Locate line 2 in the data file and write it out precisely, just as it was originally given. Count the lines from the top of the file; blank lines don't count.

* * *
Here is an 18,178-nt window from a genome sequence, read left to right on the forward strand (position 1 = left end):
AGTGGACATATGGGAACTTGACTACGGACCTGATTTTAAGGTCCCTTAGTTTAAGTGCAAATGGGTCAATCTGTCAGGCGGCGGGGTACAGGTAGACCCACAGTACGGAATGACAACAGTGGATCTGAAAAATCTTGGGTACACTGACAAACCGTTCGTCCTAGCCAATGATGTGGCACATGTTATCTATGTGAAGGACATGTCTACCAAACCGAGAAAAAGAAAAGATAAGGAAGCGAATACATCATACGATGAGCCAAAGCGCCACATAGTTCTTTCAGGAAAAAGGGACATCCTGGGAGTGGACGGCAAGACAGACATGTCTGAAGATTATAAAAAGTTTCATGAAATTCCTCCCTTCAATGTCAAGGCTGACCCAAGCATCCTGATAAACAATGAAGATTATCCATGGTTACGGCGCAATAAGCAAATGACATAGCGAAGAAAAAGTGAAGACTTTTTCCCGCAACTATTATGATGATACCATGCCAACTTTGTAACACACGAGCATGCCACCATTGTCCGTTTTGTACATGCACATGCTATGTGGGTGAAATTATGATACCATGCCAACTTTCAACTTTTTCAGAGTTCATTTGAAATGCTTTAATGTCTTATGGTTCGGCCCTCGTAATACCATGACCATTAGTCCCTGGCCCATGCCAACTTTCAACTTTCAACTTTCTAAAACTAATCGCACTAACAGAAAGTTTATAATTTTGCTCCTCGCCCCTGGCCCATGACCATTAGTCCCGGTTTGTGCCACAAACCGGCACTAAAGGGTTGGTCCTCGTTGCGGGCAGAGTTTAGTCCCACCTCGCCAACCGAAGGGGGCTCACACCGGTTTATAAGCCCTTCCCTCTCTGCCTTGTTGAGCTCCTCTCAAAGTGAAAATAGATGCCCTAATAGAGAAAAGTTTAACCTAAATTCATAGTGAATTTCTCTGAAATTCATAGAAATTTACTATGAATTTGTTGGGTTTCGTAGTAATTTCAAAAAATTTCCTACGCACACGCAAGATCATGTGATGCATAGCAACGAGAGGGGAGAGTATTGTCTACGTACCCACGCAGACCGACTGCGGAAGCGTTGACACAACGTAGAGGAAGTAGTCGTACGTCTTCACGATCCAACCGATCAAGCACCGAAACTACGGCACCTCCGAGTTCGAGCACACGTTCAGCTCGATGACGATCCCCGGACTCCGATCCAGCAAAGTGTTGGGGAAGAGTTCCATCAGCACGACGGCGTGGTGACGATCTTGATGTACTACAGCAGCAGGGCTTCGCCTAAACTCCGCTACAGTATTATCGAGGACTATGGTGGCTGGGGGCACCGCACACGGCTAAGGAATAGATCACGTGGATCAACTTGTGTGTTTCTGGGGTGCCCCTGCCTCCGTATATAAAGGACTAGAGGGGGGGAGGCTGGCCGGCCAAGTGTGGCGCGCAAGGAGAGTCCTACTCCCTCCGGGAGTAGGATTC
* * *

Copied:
AGTGGACATATGGGAACTTGACTACGGACCTGATTTTAAGGTCCCTTAGTTTAAGTGCAAATGGGTCAATCTGTCAGGCGGCGGGGTACAGGTAGACCCACAGTACGGAATGACAACAGTGGATCTGAAAAATCTTGGGTACACTGACAAACCGTTCGTCCTAGCCAATGATGTGGCACATGTTATCTATGTGAAGGACATGTCTACCAAACCGAGAAAAAGAAAAGATAAGGAAGCGAATACATCATACGATGAGCCAAAGCGCCACATAGTTCTTTCAGGAAAAAGGGACATCCTGGGAGTGGACGGCAAGACAGACATGTCTGAAGATTATAAAAAGTTTCATGAAATTCCTCCCTTCAATGTCAAGGCTGACCCAAGCATCCTGATAAACAATGAAGATTATCCATGGTTACGGCGCAATAAGCAAATGACATAGCGAAGAAAAAGTGAAGACTTTTTCCCGCAACTATTATGATGATACCATGCCAACTTTGTAACACACGAGCATGCCACCATTGTCCGTTTTGTACATGCACATGCTATGTGGGTGAAATTATGATACCATGCCAACTTTCAACTTTTTCAGAGTTCATTTGAAATGCTTTAATGTCTTATGGTTCGGCCCTCGTAATACCATGACCATTAGTCCCTGGCCCATGCCAACTTTCAACTTTCAACTTTCTAAAACTAATCGCACTAACAGAAAGTTTATAATTTTGCTCCTCGCCCCTGGCCCATGACCATTAGTCCCGGTTTGTGCCACAAACCGGCACTAAAGGGTTGGTCCTCGTTGCGGGCAGAGTTTAGTCCCACCTCGCCAACCGAAGGGGGCTCACACCGGTTTATAAGCCCTTCCCTCTCTGCCTTGTTGAGCTCCTCTCAAAGTGAAAATAGATGCCCTAATAGAGAAAAGTTTAACCTAAATTCATAGTGAATTTCTCTGAAATTCATAGAAATTTACTATGAATTTGTTGGGTTTCGTAGTAATTTCAAAAAATTTCCTACGCACACGCAAGATCATGTGATGCATAGCAACGAGAGGGGAGAGTATTGTCTACGTACCCACGCAGACCGACTGCGGAAGCGTTGACACAACGTAGAGGAAGTAGTCGTACGTCTTCACGATCCAACCGATCAAGCACCGAAACTACGGCACCTCCGAGTTCGAGCACACGTTCAGCTCGATGACGATCCCCGGACTCCGATCCAGCAAAGTGTTGGGGAAGAGTTCCATCAGCACGACGGCGTGGTGACGATCTTGATGTACTACAGCAGCAGGGCTTCGCCTAAACTCCGCTACAGTATTATCGAGGACTATGGTGGCTGGGGGCACCGCACACGGCTAAGGAATAGATCACGTGGATCAACTTGTGTGTTTCTGGGGTGCCCCTGCCTCCGTATATAAAGGACTAGAGGGGGGGAGGCTGGCCGGCCAAGTGTGGCGCGCAAGGAGAGTCCTACTCCCTCCGGGAGTAGGATTC